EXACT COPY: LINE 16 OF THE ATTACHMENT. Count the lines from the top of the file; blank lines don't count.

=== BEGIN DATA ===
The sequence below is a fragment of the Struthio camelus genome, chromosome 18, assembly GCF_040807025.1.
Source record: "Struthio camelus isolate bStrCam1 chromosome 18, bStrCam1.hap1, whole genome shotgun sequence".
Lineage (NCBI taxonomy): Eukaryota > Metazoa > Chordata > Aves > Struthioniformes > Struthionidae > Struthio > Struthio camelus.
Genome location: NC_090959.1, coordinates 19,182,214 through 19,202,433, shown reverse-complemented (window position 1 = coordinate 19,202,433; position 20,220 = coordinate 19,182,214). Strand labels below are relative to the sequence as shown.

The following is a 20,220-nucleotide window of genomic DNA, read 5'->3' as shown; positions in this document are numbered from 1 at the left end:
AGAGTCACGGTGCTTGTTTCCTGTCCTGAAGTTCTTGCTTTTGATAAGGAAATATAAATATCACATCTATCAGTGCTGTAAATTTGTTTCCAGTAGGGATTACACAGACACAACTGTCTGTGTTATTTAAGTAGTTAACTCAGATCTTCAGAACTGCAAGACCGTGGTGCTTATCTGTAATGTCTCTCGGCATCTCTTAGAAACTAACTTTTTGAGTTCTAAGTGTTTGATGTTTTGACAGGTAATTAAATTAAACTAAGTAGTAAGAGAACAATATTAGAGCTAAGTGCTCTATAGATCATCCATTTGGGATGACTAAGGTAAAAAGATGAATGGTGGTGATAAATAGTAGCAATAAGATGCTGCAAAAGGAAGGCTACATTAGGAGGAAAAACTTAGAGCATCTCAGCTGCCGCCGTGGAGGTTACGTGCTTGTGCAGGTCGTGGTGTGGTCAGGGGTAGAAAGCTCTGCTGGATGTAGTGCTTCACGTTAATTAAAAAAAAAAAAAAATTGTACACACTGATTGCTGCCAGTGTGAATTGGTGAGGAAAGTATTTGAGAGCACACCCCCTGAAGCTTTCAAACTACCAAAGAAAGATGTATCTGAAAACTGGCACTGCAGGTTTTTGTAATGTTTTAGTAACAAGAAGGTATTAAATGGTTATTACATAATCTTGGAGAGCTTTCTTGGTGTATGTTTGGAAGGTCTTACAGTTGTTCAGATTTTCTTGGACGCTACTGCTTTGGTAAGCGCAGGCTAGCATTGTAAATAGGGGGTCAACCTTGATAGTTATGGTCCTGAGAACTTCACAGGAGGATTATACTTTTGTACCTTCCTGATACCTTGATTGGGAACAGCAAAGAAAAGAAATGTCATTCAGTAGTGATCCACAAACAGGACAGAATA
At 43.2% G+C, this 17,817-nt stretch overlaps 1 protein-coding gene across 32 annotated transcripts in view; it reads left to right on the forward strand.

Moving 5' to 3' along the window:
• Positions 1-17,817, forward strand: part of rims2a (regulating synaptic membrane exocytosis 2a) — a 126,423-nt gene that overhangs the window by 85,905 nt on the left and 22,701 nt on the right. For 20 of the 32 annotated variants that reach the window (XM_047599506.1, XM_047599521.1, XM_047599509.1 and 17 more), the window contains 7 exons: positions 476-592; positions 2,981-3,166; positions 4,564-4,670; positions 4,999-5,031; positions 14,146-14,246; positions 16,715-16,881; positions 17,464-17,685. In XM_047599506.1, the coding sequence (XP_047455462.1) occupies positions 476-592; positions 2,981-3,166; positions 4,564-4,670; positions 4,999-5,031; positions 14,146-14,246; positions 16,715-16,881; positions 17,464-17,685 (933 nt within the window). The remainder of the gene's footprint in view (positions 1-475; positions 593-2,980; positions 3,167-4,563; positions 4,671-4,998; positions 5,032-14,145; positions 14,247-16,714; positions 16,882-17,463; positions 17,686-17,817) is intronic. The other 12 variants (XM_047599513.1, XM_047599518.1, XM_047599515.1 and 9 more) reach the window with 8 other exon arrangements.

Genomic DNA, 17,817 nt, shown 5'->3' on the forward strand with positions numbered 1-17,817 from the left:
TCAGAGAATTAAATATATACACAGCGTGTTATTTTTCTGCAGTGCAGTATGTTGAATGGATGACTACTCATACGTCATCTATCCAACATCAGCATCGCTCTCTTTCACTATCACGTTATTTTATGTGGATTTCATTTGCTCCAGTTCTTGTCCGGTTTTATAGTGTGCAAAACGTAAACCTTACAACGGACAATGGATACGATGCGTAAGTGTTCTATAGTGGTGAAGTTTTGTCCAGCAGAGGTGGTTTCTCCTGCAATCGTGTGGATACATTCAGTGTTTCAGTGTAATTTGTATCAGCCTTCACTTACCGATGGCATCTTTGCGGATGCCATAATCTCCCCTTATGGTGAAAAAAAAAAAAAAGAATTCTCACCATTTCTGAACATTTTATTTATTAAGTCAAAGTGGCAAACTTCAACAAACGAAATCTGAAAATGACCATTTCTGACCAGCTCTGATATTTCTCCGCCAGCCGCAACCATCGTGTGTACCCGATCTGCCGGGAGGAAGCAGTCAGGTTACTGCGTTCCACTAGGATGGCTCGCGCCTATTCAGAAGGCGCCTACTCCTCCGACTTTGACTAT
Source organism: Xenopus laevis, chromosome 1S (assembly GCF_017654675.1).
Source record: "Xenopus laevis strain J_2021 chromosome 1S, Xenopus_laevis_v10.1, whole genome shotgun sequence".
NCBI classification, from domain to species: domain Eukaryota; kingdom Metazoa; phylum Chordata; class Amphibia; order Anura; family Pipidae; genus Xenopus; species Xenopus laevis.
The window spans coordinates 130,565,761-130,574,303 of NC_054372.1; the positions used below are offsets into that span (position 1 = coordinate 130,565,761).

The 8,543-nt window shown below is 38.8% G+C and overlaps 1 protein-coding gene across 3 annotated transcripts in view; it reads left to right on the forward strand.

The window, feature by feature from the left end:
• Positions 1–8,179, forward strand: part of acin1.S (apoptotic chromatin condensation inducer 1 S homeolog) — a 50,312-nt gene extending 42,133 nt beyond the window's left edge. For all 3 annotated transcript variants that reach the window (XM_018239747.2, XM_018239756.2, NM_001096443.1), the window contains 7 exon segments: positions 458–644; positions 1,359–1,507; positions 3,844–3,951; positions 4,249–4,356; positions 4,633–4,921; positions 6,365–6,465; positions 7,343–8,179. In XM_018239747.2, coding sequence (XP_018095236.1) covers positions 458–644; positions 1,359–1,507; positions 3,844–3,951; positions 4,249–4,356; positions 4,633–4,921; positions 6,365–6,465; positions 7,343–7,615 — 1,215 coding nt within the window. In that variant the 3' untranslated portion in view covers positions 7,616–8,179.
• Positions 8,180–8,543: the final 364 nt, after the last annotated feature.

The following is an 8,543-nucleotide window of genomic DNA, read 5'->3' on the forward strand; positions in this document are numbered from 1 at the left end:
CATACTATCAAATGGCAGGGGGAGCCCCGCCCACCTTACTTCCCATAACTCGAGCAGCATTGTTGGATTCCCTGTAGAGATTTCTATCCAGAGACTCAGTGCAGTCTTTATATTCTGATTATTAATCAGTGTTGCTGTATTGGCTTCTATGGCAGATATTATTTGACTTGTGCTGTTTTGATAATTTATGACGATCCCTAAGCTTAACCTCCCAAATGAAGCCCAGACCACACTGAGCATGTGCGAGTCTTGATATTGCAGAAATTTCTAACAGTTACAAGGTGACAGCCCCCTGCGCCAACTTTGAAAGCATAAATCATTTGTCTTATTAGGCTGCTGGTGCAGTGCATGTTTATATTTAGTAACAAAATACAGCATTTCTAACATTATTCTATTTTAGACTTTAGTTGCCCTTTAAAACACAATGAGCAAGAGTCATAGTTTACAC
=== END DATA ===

The 8,543-nt window shown below is 38.8% G+C and overlaps 1 protein-coding gene across 3 annotated transcripts in view; it reads left to right on the forward strand.